Read Beans On Monday: Frenchmen, Desire, Good Children

WHEN IT TAKES A CARTOONIST TO PAINT A FAITHFUL PORTRAIT

Frenchmen, Desire, Good Children

John Chase

New Orleans is a patchwork city woven together over centuries from former plantations and villages, resulting in a system of roads that were haphazardly designed and named over varying historical epochs. This can make for frustrated driving but great storytelling. In Frenchmen, Desire, Good Children, cartoonist John Chase reveals the city’s history through the odd, hilarious, and often sordid history of its streets. This book was first published in 1949 and is based upon lectures he began delivering while World War II still raged; thus, the language can be slightly dated, neighborhoods have sometimes grown and changed, and his racial bias (moreso regarding Native Americans) can at times make you cringe. Yet the very fact that this book remains a favorite history of the city and is in its eighth decade of print attests to the virtues that far outweigh its faults.

I re-read this book for this review and it definitely made more sense once I’d had time to navigate the city and become familiar with its layout. Still, there are plenty of humorous and colorful anticdotes to keep even the casual visitor entertained. Chase starts with the original city, the French Quarter, and follows the expansion outward, so the stories lose some of their charm as he moves to more modern sectors. There is much more history in the French Quarter and Garden District than across the river in Algiers or Westwego (the only town in the U.S. that is a complete sentence!)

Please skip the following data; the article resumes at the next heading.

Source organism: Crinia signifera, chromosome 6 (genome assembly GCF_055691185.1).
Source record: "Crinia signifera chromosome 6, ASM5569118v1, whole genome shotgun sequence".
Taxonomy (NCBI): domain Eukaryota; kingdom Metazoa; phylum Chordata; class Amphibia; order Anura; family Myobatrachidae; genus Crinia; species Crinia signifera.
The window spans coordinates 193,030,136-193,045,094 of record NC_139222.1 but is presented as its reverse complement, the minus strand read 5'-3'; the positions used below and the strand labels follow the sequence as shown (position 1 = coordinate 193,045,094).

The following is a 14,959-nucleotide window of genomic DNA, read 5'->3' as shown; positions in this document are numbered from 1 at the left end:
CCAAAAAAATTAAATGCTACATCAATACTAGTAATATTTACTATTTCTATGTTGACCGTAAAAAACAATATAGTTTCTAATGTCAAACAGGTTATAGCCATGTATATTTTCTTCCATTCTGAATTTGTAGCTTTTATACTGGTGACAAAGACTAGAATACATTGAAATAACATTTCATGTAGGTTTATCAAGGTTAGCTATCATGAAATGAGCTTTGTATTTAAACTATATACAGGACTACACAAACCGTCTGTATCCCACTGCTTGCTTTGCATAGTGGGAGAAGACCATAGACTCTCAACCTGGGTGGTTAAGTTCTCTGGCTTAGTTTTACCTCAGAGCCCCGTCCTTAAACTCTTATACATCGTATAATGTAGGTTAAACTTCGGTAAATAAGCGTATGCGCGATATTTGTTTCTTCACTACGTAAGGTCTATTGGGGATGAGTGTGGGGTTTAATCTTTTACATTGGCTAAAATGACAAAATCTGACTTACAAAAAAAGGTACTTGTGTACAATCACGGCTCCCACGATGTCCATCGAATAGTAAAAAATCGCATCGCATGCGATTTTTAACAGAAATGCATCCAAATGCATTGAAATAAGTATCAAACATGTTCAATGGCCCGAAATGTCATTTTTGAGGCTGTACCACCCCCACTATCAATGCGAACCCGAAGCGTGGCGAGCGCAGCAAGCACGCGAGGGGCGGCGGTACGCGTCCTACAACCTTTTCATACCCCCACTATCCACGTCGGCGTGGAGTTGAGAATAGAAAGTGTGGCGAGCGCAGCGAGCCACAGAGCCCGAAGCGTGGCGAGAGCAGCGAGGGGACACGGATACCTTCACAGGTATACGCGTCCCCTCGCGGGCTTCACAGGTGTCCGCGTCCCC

The fact that a cartoonist and not historian guides this tour gives the book a jovial tone that has delighted readers for generations. For example, after explaining that children usually learn in 5th grade that LaSalle claimed the territory of Louisiana for the French crown in 1682, Chase addresses the king’s subsequent neglect of his new territory as thus: “Louis XIV wasn’t much intrested in this new land. He was more interested in Madame de Montespan. (You don’t learn that in fifth grade.)” He uses a similar humorous tone in detailing the mishaps of the city’s founding, frequently coming back to the French ineptitude with fire.

Before the city was founded, expedition leader Iberville founded Biloxi and used it as a base to search for the mouth of the Mississippi. With dark and wry humor, Chase relates how the French were unable to chase down any  natives to hoist their good will upon and thus engage them as guides. After some effort, they finally caught an elderly brave on the beach who was too feeble to flee. While his tribe watched on from the forest, the explorers built him a grass hut, filled it with food and gifts, built a fire to warm him, and withdrew. The hut promptly caught fire, charring the poor feeble fellow as his tribe watched on in horror. The natives weren’t impressed. Later, the French met a hunting expedition that agreed to help them on their way back. The French built a fire at the appointed time to signal their location and promptly set the entire forest ablaze. The natives took a different route home. Later Chase tells of how that once the mouth was discovered and New Orleans founded, the capital of Louisiana was only moved to New Orleans when the French accidentally burnt Biloxi to the ground, prompting him to comment: “Iberville’s organiztion appears to have been expert in every department of the business of exporing, except the matter of fires.”